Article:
Convenience Fee? For WHO??

Of all the stories we have on this site, this one might be the most confounding.

The other day, I went for a walk in downtown Louisville. We have a terrific walking trail along the Ohio River that stretches for miles along the water, downtown Louisville, and scenic parks.

I don’t know why it’s called the Ohio River…..in 1792 the Supreme Court ruled that the boundary of the river is the ‘low point of the northernmost bank’…..making the river Kentucky’s but that’s neither here nor there. 

I’m proud to say that my cousin, David Karem, is the president and founder of the Waterfront Park, a sprawling mall of greenery, which makes a walk along the river even more enjoyable. Waterfront Park also gives travelers to Kentucky from north of the Mason-Dixon line a much improved ‘first view’ of our city, in contrast to the now-gone piles of scrap metal.

As I return to my car, I find the dreaded orange envelope with a love note from the city police on my windshield.

A parking ticket. All my fault. Upon arriving home I go online to pay the ticket (seems like the most convenient way to remedy this situation).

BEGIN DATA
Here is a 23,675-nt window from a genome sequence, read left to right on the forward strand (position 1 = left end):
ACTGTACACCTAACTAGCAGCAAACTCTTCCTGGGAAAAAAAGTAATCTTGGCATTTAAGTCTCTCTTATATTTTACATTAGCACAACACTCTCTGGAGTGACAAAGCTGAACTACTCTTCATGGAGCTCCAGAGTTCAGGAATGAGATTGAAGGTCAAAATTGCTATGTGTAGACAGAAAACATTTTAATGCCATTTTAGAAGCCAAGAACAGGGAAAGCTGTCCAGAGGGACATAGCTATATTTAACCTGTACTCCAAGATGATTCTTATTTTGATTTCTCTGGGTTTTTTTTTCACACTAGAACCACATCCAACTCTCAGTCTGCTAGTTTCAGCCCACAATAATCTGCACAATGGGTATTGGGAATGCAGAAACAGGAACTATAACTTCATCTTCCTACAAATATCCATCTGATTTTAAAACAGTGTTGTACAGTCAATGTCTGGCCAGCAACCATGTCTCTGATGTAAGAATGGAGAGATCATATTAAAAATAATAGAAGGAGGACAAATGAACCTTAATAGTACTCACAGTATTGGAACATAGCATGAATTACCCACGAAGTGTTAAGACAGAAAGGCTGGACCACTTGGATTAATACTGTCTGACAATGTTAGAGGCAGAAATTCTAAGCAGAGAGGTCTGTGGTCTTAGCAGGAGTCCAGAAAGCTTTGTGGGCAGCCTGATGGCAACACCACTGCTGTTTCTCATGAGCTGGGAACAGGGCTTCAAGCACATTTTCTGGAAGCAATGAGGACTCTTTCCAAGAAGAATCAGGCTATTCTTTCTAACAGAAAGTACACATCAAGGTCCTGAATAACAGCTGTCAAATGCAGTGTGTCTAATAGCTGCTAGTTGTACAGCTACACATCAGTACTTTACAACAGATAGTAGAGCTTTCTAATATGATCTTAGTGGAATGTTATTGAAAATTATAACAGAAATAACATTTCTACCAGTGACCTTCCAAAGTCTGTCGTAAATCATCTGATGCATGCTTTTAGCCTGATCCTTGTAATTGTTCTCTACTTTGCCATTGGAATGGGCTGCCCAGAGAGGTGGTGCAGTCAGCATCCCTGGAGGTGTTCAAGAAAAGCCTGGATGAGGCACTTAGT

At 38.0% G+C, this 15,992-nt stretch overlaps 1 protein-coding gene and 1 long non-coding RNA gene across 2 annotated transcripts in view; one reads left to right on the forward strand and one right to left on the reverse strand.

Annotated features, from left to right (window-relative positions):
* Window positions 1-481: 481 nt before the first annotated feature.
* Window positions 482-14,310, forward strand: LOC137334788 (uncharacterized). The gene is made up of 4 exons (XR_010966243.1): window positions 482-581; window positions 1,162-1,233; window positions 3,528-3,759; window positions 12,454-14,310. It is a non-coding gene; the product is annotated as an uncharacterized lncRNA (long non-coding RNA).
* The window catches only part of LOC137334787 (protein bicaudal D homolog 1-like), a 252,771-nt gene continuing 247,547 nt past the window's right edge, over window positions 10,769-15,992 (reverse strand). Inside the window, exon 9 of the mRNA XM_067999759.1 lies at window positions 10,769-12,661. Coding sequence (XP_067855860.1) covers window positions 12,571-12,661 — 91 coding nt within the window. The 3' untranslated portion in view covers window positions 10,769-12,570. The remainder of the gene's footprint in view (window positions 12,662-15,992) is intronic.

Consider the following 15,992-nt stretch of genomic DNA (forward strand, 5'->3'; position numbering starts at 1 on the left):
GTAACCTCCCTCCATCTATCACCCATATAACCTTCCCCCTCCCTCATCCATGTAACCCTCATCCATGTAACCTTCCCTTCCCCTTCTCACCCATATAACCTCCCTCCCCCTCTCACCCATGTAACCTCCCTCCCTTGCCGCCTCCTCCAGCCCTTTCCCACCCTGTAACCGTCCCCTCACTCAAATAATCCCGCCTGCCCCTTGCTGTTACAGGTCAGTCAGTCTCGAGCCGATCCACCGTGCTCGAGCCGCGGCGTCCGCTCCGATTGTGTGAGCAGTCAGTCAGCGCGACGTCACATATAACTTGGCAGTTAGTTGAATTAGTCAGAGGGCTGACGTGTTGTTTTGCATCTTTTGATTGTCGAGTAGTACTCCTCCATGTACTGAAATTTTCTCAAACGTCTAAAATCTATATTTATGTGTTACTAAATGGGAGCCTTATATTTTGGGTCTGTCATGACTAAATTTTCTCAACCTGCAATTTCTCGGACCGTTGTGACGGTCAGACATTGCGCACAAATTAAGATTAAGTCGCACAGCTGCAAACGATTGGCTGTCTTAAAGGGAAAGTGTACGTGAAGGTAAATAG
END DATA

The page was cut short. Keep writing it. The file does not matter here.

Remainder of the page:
I do this understanding that I must pay the ticket, but I also know, as you do, that a parking ticket also serves as an all-day free parking pass. Nonetheless, I search for and find on the ticket a way to pay online. The ticket is for $15.00.  Upon locating the online option, I notice that there is a ‘convenience fee’ of $3.50 if one pays online.

I don’t think many people really give a damn about $3.50 but this hit me a little funny. $3.50 is 23% of $15.00. So, if you pay online—-simply by clicking a few buttons on the computer you pay a 23% convenience fee. Convenient for who? The city or the payer?

I decide to fashion my own convenience fee. I write a check to the city and mail the check. My self-directed convenience fee is $0.50, the new cost of a first-class stamp; and, it didn’t even cost me .50 cents because I used a ‘forever’ stamp that I only paid .47 cents for! That’s 3.1% of $15.00. That’s a ‘convenience fee’ reduction of 19.9% … my very own convenience fee. Too bad somebody on the other end must open the letter that the check and ticket were mailed in, go deposit the check after figuring out what it’s for, shredding the envelope, and finally deposing of or filing the paid citation. Isn’t this a lot of work for $15.00

They should have made it more convenient for themselves.

Answers to America’s Customer Service Disaster

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